Jobs for the productive garden in December

Life’s getting a bit easier now that winter is here.  Not too much hard graft to do and it’s more about clearing up and planning for next year.

Kitchen Garden

grape vine
Prune ornamental and edible grape vines, and prune soft and tree fruits including currants, gooseberries, apples and pears (don’t be tempted to prune plum or cherry trees now – leave them until summer).  Save pruned stems from apple and pear trees to use for plant supports for perennials during the spring and summer.

If you have bare-rooted fruit trees and bushes to plant, get them in as soon as possible. If the ground is frozen over or too wet, heel them in (plant temporarily) until conditions improve.

Harvesting leeks

Harvest celery, beetroot, turnips, sprouts, kale, parsnips, leeks and carrots.  Earth up tall Brussels sprout stems to support them against winter winds.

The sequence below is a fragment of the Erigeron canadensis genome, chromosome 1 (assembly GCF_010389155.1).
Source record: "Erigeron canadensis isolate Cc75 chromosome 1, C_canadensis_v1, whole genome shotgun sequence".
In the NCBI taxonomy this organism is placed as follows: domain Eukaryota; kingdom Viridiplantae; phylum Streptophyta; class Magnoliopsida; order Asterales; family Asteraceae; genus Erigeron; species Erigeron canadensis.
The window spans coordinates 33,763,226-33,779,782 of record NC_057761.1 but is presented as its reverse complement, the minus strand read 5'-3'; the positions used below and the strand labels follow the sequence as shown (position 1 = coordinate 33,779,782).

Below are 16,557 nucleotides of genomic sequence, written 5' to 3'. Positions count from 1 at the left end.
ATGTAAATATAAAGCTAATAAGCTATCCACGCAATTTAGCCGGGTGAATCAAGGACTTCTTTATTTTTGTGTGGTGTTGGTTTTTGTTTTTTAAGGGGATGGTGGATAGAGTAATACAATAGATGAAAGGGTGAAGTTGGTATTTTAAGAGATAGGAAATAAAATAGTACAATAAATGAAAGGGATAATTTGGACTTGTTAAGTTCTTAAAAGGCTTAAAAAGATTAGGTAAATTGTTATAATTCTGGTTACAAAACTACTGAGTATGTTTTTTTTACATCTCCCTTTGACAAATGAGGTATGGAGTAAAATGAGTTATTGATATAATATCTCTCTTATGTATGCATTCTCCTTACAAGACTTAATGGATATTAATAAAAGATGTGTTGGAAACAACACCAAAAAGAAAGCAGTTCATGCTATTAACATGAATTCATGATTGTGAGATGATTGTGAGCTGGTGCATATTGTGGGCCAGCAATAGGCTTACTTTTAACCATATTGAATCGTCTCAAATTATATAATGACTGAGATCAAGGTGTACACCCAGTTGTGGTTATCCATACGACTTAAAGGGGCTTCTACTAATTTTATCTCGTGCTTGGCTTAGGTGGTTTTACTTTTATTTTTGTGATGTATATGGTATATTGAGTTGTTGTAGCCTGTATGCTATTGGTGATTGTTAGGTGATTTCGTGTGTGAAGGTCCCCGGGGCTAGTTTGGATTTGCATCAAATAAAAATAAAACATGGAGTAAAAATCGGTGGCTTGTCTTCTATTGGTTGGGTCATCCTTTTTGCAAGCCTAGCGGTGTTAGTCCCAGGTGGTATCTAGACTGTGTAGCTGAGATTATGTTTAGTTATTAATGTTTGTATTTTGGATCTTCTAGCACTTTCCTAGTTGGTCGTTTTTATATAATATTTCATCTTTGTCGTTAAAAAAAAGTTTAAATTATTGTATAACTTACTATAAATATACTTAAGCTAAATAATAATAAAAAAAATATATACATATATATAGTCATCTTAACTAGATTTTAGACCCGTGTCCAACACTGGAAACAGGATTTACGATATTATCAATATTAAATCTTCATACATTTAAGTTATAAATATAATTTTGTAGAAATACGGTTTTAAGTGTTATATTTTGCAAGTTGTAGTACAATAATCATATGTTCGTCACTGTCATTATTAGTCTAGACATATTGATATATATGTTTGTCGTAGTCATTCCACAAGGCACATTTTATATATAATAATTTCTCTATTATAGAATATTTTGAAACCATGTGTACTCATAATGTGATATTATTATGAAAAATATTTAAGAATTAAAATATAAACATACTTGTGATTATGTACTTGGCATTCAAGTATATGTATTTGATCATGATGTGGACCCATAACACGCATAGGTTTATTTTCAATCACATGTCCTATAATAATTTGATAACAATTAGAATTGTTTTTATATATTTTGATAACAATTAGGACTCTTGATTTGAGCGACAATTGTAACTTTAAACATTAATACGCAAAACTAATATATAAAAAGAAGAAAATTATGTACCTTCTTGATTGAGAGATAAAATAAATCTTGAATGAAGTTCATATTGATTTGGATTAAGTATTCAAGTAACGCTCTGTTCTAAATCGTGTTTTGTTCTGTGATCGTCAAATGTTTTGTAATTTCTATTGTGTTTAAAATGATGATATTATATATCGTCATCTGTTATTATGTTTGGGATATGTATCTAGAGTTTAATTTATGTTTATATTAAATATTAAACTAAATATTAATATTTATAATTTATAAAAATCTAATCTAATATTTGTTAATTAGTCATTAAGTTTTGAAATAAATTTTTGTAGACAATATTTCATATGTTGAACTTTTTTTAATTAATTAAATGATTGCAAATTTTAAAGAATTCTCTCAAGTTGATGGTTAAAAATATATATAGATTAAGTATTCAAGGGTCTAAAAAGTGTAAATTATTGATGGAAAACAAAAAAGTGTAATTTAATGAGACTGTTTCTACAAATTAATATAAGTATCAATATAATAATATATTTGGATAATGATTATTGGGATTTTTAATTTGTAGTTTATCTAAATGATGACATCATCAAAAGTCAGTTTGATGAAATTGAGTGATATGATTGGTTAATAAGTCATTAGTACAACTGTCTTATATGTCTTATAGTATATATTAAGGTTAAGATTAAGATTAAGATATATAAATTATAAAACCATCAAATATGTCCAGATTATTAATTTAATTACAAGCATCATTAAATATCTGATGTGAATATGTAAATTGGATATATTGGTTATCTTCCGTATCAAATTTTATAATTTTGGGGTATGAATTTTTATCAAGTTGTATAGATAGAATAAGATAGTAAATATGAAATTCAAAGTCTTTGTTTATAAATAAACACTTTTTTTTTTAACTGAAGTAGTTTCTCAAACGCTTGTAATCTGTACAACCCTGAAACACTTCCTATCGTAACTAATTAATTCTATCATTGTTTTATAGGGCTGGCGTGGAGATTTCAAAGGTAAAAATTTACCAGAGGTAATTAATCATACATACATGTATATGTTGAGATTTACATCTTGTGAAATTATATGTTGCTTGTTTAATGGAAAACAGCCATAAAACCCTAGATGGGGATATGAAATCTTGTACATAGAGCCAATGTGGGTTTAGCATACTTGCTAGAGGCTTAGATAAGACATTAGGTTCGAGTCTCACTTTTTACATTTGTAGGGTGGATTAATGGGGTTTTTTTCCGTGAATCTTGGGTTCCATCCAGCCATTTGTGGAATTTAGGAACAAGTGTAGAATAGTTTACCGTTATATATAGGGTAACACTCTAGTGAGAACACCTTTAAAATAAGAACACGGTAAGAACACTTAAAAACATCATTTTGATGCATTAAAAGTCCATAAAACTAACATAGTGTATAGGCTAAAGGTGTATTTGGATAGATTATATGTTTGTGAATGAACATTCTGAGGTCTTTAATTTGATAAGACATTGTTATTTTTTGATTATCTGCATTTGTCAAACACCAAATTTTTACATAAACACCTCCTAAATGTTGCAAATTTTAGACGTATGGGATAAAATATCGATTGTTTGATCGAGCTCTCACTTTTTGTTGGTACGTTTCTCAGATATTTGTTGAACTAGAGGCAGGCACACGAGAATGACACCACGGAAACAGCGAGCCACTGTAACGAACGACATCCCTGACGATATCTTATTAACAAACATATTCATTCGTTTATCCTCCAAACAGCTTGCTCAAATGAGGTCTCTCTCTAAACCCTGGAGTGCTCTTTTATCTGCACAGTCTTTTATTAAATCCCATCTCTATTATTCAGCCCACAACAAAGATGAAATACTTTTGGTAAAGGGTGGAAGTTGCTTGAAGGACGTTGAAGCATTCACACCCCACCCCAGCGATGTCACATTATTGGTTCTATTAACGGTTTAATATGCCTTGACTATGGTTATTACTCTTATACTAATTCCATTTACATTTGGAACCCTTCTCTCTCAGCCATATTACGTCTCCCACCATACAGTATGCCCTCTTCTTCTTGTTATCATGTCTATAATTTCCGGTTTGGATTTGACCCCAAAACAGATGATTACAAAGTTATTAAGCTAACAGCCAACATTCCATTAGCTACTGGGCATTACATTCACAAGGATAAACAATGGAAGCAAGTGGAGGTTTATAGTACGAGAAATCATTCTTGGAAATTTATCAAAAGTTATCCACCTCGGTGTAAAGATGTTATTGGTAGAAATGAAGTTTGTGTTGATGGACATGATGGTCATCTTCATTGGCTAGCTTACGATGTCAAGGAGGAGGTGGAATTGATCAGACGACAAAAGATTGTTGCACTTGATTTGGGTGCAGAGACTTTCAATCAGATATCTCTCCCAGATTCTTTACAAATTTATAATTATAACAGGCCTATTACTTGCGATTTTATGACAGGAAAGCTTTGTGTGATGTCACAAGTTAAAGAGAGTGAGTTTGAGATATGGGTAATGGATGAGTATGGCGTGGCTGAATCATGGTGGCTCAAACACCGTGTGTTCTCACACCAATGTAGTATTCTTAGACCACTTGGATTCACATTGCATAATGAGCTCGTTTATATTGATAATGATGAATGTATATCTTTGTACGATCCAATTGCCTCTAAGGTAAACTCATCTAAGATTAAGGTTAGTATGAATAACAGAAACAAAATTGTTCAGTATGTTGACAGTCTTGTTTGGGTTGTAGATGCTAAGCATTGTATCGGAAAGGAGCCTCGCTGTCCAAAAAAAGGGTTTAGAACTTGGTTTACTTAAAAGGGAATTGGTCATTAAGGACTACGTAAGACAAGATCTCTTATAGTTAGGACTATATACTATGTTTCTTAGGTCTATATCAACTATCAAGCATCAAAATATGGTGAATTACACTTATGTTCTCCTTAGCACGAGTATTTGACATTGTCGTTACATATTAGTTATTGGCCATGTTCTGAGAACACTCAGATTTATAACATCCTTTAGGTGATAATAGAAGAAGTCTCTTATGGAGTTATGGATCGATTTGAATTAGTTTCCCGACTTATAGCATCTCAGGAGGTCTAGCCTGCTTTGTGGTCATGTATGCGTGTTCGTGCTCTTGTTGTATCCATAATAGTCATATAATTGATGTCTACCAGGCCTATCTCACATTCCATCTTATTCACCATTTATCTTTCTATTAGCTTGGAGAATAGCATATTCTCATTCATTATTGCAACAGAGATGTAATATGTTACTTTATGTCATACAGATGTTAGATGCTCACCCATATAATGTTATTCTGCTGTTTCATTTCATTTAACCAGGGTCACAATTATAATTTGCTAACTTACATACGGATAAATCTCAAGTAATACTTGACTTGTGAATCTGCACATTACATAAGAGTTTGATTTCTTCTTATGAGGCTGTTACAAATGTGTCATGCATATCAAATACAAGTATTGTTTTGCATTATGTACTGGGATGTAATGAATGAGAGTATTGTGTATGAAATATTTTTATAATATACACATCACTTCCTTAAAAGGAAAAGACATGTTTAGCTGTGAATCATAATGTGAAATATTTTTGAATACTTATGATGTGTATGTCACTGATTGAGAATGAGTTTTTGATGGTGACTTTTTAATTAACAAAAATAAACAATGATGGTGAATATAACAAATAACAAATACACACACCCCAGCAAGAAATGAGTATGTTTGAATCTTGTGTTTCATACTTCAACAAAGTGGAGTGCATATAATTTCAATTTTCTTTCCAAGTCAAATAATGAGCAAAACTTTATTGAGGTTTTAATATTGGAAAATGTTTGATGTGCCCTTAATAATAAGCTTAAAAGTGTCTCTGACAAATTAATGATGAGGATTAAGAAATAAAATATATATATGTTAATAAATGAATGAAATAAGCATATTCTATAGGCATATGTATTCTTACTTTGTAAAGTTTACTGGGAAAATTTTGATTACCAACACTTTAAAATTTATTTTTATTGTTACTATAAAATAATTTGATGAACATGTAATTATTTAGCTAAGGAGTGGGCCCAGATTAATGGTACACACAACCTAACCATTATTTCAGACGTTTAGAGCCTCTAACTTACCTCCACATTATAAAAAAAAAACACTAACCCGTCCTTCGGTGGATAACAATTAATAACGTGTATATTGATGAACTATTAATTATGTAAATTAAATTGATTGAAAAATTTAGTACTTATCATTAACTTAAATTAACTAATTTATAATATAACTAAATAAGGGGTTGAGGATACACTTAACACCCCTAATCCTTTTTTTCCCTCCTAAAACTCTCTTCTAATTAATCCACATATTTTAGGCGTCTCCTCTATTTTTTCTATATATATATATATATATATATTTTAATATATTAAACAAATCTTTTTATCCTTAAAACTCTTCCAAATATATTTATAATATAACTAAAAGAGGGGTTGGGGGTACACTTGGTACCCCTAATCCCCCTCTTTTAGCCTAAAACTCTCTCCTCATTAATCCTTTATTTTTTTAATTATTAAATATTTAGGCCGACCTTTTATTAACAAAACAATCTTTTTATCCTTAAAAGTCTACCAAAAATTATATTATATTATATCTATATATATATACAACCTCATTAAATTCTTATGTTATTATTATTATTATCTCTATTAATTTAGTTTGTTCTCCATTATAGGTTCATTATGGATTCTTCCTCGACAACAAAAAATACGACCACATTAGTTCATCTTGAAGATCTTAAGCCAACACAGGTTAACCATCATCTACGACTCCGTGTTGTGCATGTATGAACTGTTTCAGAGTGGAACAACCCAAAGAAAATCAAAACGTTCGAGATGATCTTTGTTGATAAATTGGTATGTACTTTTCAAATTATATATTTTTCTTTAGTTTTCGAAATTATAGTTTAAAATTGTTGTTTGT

Force rhubarb to produce a tender early crop – insulate the crown with straw and then cover with a forcing pot or upturned dustbin.

Make sure that you store fruit and vegetables in a cool, airy, frost free place: check regularly and discard any that show signs of rot.

Order plants of early crops such as seed potatoes, summer bulbs, onions sets, cabbages, cauliflowers and lettuces from specialists for early spring delivery.  It is worth ordering early as suppliers will run out of the most popular lines.

Cutting garden
For fragrant flowers indoors, pick stems of Chimonanthus praecox (wintersweet), Lonicera fragrantissima (winter honeysuckle), Sarcococca (Christmas Box) and Viburnum.  Collect winter foliage, colourful stems and berries for Christmas decorations.

Rose hips

Roses grown for cutting and their hips should be planted now as the bare-root season is in full swing.

Pinch out the tips of autumn sown sweet pea seedlings once they have two pairs of leaves.

If you planted scented Narcissi and Hyacinth bulbs in pots last month, bring them in from the greenhouse now so that they flower in time for Christmas.